Look at the way it makes itself at home, slurps your tea and devours your lunch. What nerve! Your shadow will chew with its mouth open and spit all over your keyboard. It will make you angry. Hold it. Pause. Can you use that feeling (whatever ‘that feeling’ is) to generate a scene? Which story or poem of yours wants to meet the slob hogging up your chair? Name it. Write it. Now.
Pete Vanderberg knows the sea and he knows his way around the page too. He writes about family, the Long Island beaches, and sailing, but there’s a flavor that comes from his experience serving in the US Navy that makes this book so unique.
Peter Vanderberg and I went to grad school together (disclaimer) and I have always loved these poems. It is wonderful to see them come alive in print. Weather-Eye is a physically beautiful book. It is a collaboration of paintings by his artist brother, James Vanderberg, and poems by Peter.
I am grateful that he is allowing me to share two favorites with you. Take this book with you to the beach this summer. It will change the way you see the tides.
Father with three sons in a sailboat,
minds’ eyes in four directions
until drawn in to a rope turned line
by his word & the bay beneath us.
Difference between a knot & tangle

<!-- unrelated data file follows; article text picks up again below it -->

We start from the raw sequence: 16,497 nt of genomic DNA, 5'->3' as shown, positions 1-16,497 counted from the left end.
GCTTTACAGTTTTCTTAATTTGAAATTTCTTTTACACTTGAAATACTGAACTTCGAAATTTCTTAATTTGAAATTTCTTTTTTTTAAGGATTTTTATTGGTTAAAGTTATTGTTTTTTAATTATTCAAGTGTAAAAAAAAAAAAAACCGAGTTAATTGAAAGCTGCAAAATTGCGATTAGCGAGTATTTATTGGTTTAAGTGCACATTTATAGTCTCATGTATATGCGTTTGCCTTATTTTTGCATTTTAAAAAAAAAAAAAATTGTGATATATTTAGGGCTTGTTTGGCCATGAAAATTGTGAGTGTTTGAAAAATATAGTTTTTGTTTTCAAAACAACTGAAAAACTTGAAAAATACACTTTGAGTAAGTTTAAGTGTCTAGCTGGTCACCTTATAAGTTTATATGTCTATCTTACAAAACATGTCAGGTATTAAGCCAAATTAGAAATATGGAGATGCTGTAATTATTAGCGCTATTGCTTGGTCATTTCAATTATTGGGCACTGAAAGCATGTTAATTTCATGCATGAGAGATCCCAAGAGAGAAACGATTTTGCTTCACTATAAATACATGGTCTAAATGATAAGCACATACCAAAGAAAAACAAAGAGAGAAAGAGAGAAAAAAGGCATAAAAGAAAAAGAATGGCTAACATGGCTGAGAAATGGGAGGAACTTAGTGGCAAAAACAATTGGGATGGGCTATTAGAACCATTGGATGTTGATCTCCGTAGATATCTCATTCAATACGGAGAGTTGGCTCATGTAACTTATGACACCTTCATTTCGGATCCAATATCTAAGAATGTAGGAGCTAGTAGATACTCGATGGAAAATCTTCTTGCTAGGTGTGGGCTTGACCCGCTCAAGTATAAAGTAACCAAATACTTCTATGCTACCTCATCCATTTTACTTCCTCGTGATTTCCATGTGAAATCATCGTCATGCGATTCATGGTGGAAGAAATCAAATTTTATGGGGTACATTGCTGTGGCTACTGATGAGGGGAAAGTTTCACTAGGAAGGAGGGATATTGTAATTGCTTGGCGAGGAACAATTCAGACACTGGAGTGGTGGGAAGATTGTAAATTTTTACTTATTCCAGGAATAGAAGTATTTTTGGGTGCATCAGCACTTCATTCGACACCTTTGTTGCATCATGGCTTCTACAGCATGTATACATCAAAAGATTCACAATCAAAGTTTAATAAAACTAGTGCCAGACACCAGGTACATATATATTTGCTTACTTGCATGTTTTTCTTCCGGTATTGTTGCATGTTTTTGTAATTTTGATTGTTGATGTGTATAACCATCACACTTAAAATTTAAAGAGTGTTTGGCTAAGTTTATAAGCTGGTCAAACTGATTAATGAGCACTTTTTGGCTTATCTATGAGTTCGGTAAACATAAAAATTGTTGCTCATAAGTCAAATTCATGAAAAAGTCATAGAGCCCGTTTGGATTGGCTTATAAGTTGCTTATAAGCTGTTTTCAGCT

is the knot will hold & easily...
Nathaniel and Gil entered the stark warehouse below Canal Street; sage-scented fumes engulfed them and new age music droned. A hand-written placard listed all the sample sessions
“I’ll grab a shot of wheatgrass juice and check out Sufi dancing,” Gil said. “You can go for a chakra consultation.”
“What’s a chakra?” Nate asked.
“They come in many colors,” Gil said, walking away.
Before Nate could decide which session he’d tolerate, a woman with red bangs and toned arms handed him a mat. “Don’t be shy,” she said. “I’m Lulu. Welcome to yoga.”
Nathaniel noted her light brown complexion and a curl adhered to her forehead; some kind of green-and-black tattoo shimmied below her shoulder blade. He decided it was a large frog.
“I’m not a yoga guy,” he said, shrugging.
“Come on in. You’re on the path.” She smiled and held open...
Like the glowing match on its cover, Marie-Elizabeth Mali’s book, Steady, My Gaze, is spiritual chiaroscuro, a quiet conversation between light and darkness. Reading Steady, My Gaze, makes me feel as if I’m on retreat. I’m uplifted one moment, carried away in gorgeous imagery and masterful writing, and then slammed by reality in the next. Although, in these poems, the slamming is beautiful too.
“Silent Retreat,” The final section, is among my favorite. The words of Adyashanti, the retreat leader, are threaded throughout each poem. “The image you have of yourself/ is unworthy because it’s an image,/ unreal. You interpret it to mean/ you are unworthy, but it’s the image/ that’s unworthy, not you.” The next stanza is in the speaker’s voice, “Resonant body strings, our sitting/ thrums the room./ At the back of the hall, a toilet/ flushes like thunderclap.” Such is life; the...
In honor of National Novel Writing Month, we have a terrific guest blogger! Enjoy some wisdom from writer and yoga instructor, Barbara Joy Beatus, and good luck to everyone who is writing 50,000 for NaNoWriMo. – S. Lipsey